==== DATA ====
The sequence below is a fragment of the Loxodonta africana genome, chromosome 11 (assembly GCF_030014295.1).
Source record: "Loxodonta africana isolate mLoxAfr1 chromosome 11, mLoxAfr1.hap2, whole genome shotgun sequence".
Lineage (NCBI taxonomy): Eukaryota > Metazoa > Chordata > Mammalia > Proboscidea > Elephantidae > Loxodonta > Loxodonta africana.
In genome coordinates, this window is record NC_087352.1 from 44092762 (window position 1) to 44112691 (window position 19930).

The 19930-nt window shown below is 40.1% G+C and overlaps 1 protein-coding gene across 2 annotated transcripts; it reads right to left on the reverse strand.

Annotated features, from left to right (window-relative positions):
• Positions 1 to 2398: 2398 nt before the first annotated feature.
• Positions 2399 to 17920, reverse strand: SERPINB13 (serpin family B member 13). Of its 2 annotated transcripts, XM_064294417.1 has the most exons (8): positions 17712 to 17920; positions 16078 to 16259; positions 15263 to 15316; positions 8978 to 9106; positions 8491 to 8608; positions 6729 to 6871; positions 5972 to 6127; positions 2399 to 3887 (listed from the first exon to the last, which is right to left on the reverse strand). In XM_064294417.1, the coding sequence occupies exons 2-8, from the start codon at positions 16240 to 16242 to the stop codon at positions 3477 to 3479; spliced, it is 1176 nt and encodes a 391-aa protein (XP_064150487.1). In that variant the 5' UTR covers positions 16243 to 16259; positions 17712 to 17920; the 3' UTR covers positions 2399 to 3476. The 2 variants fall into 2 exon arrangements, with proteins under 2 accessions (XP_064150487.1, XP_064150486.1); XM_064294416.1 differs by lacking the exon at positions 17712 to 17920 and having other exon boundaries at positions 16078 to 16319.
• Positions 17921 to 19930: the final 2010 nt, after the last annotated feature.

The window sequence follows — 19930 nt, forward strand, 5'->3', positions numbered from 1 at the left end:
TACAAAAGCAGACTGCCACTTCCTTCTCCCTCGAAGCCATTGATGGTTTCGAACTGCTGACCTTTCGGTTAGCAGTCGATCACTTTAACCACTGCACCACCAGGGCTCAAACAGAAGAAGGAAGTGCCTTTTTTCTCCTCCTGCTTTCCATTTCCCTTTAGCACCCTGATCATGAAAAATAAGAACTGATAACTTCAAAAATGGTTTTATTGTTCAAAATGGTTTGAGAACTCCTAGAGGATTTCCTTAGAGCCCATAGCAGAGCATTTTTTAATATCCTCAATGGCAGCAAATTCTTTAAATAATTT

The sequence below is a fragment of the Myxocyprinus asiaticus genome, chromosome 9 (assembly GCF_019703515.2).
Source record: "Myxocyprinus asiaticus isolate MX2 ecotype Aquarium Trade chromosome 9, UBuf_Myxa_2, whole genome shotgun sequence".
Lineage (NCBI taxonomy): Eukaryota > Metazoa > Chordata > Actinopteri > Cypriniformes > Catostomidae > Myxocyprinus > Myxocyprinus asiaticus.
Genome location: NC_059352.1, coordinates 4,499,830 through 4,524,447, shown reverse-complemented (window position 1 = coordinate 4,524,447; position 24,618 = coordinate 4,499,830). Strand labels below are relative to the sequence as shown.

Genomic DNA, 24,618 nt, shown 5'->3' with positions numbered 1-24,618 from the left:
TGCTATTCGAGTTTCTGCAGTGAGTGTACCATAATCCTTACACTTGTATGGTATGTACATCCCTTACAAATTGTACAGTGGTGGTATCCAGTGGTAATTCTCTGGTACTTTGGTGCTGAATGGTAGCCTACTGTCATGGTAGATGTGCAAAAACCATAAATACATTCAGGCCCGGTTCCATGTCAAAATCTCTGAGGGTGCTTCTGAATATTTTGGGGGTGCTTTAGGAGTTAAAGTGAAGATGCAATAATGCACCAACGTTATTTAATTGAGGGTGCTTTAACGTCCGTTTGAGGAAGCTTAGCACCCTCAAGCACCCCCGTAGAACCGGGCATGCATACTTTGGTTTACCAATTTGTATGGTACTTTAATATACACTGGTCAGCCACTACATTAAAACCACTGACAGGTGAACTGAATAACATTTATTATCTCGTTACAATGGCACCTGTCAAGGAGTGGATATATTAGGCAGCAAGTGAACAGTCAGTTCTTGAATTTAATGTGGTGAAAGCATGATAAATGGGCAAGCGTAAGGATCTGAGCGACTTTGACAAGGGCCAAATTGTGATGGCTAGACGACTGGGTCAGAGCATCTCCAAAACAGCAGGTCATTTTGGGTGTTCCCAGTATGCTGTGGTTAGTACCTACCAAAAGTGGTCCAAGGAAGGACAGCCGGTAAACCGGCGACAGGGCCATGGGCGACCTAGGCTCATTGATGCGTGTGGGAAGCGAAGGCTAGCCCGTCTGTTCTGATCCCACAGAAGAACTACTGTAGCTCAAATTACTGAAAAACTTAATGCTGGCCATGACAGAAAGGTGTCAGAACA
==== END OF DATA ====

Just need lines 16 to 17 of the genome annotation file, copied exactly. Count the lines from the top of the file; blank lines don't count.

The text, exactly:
Genomic DNA, 24,618 nt, shown 5'->3' with positions numbered 1-24,618 from the left:
TGCTATTCGAGTTTCTGCAGTGAGTGTACCATAATCCTTACACTTGTATGGTATGTACATCCCTTACAAATTGTACAGTGGTGGTATCCAGTGGTAATTCTCTGGTACTTTGGTGCTGAATGGTAGCCTACTGTCATGGTAGATGTGCAAAAACCATAAATACATTCAGGCCCGGTTCCATGTCAAAATCTCTGAGGGTGCTTCTGAATATTTTGGGGGTGCTTTAGGAGTTAAAGTGAAGATGCAATAATGCACCAACGTTATTTAATTGAGGGTGCTTTAACGTCCGTTTGAGGAAGCTTAGCACCCTCAAGCACCCCCGTAGAACCGGGCATGCATACTTTGGTTTACCAATTTGTATGGTACTTTAATATACACTGGTCAGCCACTACATTAAAACCACTGACAGGTGAACTGAATAACATTTATTATCTCGTTACAATGGCACCTGTCAAGGAGTGGATATATTAGGCAGCAAGTGAACAGTCAGTTCTTGAATTTAATGTGGTGAAAGCATGATAAATGGGCAAGCGTAAGGATCTGAGCGACTTTGACAAGGGCCAAATTGTGATGGCTAGACGACTGGGTCAGAGCATCTCCAAAACAGCAGGTCATTTTGGGTGTTCCCAGTATGCTGTGGTTAGTACCTACCAAAAGTGGTCCAAGGAAGGACAGCCGGTAAACCGGCGACAGGGCCATGGGCGACCTAGGCTCATTGATGCGTGTGGGAAGCGAAGGCTAGCCCGTCTGTTCTGATCCCACAGAAGAACTACTGTAGCTCAAATTACTGAAAAACTTAATGCTGGCCATGACAGAAAGGTGTCAGAACA